Communities at the Forefront

The communities at the mouth of the Ship Channel that are most likely to be affected by the fracked gas operations (a list that includes South Padre Island, Port Isabel, Laguna Vista, Laguna Heights, and Long Island Village) have passed resolutions to oppose the terminals. The Point Isabel Independent School District, which serves these potentially-impacted communities, has also registered its opposition by voting to reject tax cuts for Rio Grande LNG and Annova LNG.

A map detailing future LNG sites along the coastline. Image courtesy of

Locals have every right to stand up to these companies because the three projects would become the biggest polluters in the Rio Grande Valley. As one of the few spots in the region with clear skies free from towering fossil fuel flare stacks and looming industrial infrastructure, families from South Texas, Northern Mexico, and further afield enjoy the Rio Grande Valley’s coastline. Annova LNG plans to build its export terminal on 600 acres of pristine wetlands and the unique Loma habitat that has been federally protected to provide habitat for endangered species like the ocelot. These habitats allow for species migration and connect to an international wildlife corridor that includes the Bahia Grande, the largest wetland restoration project in North America; the Laguna Atascosa National Wildlife Refuge; and the Lower Rio Grande Valley National Wildlife Refuge. The wildlife corridor is also home to the endangered Aplomado Falcon, the Kemps Ridley Sea Turtle, and many other vital plants and species that contribute to our community’s amazing, thriving ecosystem.

Christopher Basaldu in the Garcia Pasture site. Credit: Veronica Gaona

Construction of the fracked gas terminals would mean colonization of these unspoiled lands and disrespecting Indigenous people and their history and culture. To build its 600-acre facility, Texas LNG would bulldoze a federally recognized pre-Columbian site that archaeologists refer to as “Garcia Pasture.”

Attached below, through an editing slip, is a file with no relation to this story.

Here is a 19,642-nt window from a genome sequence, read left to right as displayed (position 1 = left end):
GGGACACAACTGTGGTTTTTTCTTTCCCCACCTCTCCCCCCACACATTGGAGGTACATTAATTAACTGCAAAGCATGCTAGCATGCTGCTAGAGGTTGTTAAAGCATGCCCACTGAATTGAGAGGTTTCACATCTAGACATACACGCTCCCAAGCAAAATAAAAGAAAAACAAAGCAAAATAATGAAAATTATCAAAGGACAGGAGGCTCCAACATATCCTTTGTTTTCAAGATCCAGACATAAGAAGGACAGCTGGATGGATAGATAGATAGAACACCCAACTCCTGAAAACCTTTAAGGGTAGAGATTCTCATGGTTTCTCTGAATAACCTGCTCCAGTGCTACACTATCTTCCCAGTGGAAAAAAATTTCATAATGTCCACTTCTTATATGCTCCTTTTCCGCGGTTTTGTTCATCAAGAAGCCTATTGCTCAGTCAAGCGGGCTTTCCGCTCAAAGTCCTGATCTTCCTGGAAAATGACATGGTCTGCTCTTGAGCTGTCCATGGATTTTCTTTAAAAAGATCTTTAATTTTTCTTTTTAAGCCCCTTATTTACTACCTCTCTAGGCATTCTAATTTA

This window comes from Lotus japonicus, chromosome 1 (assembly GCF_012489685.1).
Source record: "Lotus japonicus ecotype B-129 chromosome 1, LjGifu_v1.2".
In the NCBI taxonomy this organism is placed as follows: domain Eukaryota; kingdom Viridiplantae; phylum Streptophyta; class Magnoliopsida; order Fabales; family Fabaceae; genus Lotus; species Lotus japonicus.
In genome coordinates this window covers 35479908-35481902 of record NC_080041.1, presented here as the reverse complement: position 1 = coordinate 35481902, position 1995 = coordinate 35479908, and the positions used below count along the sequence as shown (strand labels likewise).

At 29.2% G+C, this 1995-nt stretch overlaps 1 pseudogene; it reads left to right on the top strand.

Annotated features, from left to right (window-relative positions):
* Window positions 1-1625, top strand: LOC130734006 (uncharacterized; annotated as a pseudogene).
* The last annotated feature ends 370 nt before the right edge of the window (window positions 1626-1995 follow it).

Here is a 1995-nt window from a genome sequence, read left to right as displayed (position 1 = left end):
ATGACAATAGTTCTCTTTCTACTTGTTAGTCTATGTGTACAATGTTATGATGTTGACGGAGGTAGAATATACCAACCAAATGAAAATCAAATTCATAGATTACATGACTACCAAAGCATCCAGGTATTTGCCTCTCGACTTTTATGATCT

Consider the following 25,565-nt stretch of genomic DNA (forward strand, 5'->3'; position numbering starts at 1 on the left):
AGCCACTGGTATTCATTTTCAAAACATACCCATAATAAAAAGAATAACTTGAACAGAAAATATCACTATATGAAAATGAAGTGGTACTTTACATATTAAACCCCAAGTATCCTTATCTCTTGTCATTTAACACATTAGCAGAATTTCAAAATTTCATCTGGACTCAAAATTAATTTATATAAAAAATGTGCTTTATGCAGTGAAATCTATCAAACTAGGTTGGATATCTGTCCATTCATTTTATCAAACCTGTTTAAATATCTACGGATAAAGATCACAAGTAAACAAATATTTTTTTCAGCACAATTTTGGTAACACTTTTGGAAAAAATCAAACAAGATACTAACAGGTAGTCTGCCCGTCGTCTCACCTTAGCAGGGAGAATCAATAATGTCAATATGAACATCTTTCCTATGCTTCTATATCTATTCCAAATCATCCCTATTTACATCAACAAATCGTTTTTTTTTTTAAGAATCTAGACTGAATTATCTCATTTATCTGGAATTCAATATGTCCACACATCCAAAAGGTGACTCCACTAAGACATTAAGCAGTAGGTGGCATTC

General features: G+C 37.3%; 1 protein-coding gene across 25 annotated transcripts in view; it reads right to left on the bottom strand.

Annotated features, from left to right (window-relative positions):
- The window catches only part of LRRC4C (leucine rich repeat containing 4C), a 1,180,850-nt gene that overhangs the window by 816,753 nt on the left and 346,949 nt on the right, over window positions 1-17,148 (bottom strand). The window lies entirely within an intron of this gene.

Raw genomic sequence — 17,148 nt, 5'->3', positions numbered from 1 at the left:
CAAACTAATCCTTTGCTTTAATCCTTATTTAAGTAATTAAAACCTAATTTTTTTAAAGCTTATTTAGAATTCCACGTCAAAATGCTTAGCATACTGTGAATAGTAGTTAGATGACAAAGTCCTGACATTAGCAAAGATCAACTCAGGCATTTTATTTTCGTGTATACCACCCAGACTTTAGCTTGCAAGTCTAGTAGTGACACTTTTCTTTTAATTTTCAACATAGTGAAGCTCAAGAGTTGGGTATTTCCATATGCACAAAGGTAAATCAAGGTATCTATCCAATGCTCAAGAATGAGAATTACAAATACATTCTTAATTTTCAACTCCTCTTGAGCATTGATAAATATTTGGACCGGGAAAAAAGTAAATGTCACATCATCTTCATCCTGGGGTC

[t]he proposed Texas LNG terminal site contains one of the premier prehistoric archeological sites in Cameron County, the Garcia Pasture Site. The Garcia Pasture Site (41CF8), which is listed on the National Register of Historic Places, has known burials, discrete shell working areas, and contact period artifacts.” —US National Park Service1Letter from National Park Service Re: Texas LNG, Port of Brownsville, TX, Docket No. PF15-14-000, Draft Resource Reports, United States Department of the Interior, February 5, 2016.

These lands are sacred to the Carrizo Comecrudo (Estók G’na) Tribe of Texas, the original people of the region. While there has been no archeological study in the immediate area of the proposed construction site of Rio Grande LNG and Annova LNG, patterns of archaic burials and villages in the vicinity show a need for more excavation, especially before any building permits are granted. None of the companies behind the fracked gas projects has ever consulted with the Carrizo Comecrudo Tribe of Texas about the proposed destruction to their lands.

We ask that they stop ignoring the Native Original People of Texas’ pleas and to protect our sacred lifeways and sacred sites.” —Juan Mancias, Chairman of the Carrizo Comecrudo Tribe of Texas

False Promises from the Gas Industry

Despite the massive public opposition and the known threats to our way of life, public health, safety, and the climate, many local elected officials have repeatedly sold out and sided with these fossil fuel corporations. The Cameron County Commissioners ignored their constituents and approved a $373 million tax cut for the Rio Grande LNG project and another multimillion dollar tax cut for Annova LNG. It’s an insult for the fracked gas corporations to say they want to be a good neighbor but end up polluting air, destroying land, and negatively impacting the community’s lifeblood industries of tourism and shrimping.